Photo: Taliban's MFA

Japanese envoy says repeatedly raised concerns about women’s rights with Taliban officials

Ambassador of Japan to Kabul, Okada Takashi, has said that he has repeatedly raised concerns about women’s rights in Afghanistan with Taliban officials.

In an interview with Japanese NHK Online on Sunday, Takashi said that two years after the Taliban returned to power, most people are still struggling to survive. He said that the country is facing a shortage of food and other basic necessities and that the economy is in the doldrums.

Takashi also expressed concern about the lack of opportunities for women and girls in Afghanistan. He said that girls are denied secondary education in many parts of the country and that women are being increasingly deprived of opportunities to work and socialize.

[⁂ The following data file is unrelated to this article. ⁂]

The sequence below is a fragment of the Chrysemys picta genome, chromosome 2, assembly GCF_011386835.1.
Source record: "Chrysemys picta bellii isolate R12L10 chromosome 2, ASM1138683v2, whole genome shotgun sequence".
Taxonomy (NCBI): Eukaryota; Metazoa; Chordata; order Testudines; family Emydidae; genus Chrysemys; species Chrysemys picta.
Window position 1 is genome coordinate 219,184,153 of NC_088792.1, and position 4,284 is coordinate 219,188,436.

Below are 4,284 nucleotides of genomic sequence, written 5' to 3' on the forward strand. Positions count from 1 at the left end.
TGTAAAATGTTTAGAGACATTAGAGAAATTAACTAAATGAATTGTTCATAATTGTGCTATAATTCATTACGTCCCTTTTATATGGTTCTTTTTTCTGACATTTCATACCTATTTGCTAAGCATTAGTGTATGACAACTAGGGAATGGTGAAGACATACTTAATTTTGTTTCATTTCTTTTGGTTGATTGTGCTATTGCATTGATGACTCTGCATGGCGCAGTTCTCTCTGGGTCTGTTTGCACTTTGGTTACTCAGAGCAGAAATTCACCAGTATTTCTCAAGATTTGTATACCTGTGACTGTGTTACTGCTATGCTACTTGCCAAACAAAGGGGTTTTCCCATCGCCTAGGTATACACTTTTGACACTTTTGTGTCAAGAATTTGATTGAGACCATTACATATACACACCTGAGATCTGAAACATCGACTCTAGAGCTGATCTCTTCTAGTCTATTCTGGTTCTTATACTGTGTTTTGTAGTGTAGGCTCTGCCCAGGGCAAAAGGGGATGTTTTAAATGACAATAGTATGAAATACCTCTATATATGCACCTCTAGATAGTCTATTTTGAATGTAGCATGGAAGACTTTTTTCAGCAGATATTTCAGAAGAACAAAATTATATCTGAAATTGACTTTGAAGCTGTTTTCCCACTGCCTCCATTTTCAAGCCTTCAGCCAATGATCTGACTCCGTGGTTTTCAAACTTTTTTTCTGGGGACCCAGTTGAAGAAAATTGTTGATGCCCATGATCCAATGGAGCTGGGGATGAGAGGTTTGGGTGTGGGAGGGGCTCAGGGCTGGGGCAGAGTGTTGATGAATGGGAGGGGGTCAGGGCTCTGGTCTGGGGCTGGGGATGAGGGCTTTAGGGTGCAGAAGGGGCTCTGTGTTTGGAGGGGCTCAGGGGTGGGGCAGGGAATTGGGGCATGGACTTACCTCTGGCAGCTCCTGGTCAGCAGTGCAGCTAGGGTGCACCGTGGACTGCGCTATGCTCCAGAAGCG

“I have repeatedly told Taliban leaders that women’s support is essential to stabilize the country,” Takashi said. “I hope that change could occur in the future as there seem to be members of the Taliban who support introducing a more relaxed policy on women,” he added.

Takashi also emphasized the continuation of Japan’s assistance to the people of Afghanistan.

Soon after seizing power, the Taliban promised to respect women’s rights. However, the group has significantly cracked down on women and girls in the two years of its rule, imposing curbs on women’s movements and denying them education, employment, social mobility, and other freedoms.

Despite condemnations and pleas from women inside and outside of Afghanistan and human rights organizations, the Taliban has refused to reverse the bans. Human rights reports have warned that the draconian Taliban rules and systematic gender discrimination against women and girls could account for crimes against humanity.